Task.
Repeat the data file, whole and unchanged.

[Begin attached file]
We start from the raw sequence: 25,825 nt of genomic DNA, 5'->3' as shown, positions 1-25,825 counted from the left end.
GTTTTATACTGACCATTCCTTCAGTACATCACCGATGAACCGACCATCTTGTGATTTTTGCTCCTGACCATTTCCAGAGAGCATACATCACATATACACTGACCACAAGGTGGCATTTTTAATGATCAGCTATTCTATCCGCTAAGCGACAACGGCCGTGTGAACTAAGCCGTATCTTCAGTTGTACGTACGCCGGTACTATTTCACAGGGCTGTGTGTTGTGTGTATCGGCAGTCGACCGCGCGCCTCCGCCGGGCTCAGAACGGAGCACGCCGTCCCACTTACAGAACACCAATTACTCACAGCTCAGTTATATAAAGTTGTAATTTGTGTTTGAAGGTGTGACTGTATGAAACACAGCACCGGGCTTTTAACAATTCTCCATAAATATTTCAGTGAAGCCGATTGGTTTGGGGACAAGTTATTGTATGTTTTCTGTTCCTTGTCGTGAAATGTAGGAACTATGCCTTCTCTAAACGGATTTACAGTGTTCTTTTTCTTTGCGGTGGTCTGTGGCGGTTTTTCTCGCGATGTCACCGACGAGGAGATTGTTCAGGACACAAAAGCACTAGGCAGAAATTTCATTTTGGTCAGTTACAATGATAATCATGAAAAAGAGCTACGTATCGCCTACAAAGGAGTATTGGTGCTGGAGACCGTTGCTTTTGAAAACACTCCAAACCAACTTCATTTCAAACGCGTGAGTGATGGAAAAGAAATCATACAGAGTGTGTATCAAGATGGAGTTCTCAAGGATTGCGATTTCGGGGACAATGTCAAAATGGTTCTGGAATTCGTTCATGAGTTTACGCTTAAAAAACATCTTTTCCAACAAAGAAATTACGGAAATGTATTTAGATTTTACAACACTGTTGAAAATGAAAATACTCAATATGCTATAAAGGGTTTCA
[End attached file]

We start from the raw sequence: 25,825 nt of genomic DNA, 5'->3' as shown, positions 1-25,825 counted from the left end.
GTTTTATACTGACCATTCCTTCAGTACATCACCGATGAACCGACCATCTTGTGATTTTTGCTCCTGACCATTTCCAGAGAGCATACATCACATATACACTGACCACAAGGTGGCATTTTTAATGATCAGCTATTCTATCCGCTAAGCGACAACGGCCGTGTGAACTAAGCCGTATCTTCAGTTGTACGTACGCCGGTACTATTTCACAGGGCTGTGTGTTGTGTGTATCGGCAGTCGACCGCGCGCCTCCGCCGGGCTCAGAACGGAGCACGCCGTCCCACTTACAGAACACCAATTACTCACAGCTCAGTTATATAAAGTTGTAATTTGTGTTTGAAGGTGTGACTGTATGAAACACAGCACCGGGCTTTTAACAATTCTCCATAAATATTTCAGTGAAGCCGATTGGTTTGGGGACAAGTTATTGTATGTTTTCTGTTCCTTGTCGTGAAATGTAGGAACTATGCCTTCTCTAAACGGATTTACAGTGTTCTTTTTCTTTGCGGTGGTCTGTGGCGGTTTTTCTCGCGATGTCACCGACGAGGAGATTGTTCAGGACACAAAAGCACTAGGCAGAAATTTCATTTTGGTCAGTTACAATGATAATCATGAAAAAGAGCTACGTATCGCCTACAAAGGAGTATTGGTGCTGGAGACCGTTGCTTTTGAAAACACTCCAAACCAACTTCATTTCAAACGCGTGAGTGATGGAAAAGAAATCATACAGAGTGTGTATCAAGATGGAGTTCTCAAGGATTGCGATTTCGGGGACAATGTCAAAATGGTTCTGGAATTCGTTCATGAGTTTACGCTTAAAAAACATCTTTTCCAACAAAGAAATTACGGAAATGTATTTAGATTTTACAACACTGTTGAAAATGAAAATACTCAATATGCTATAAAGGGTTTCA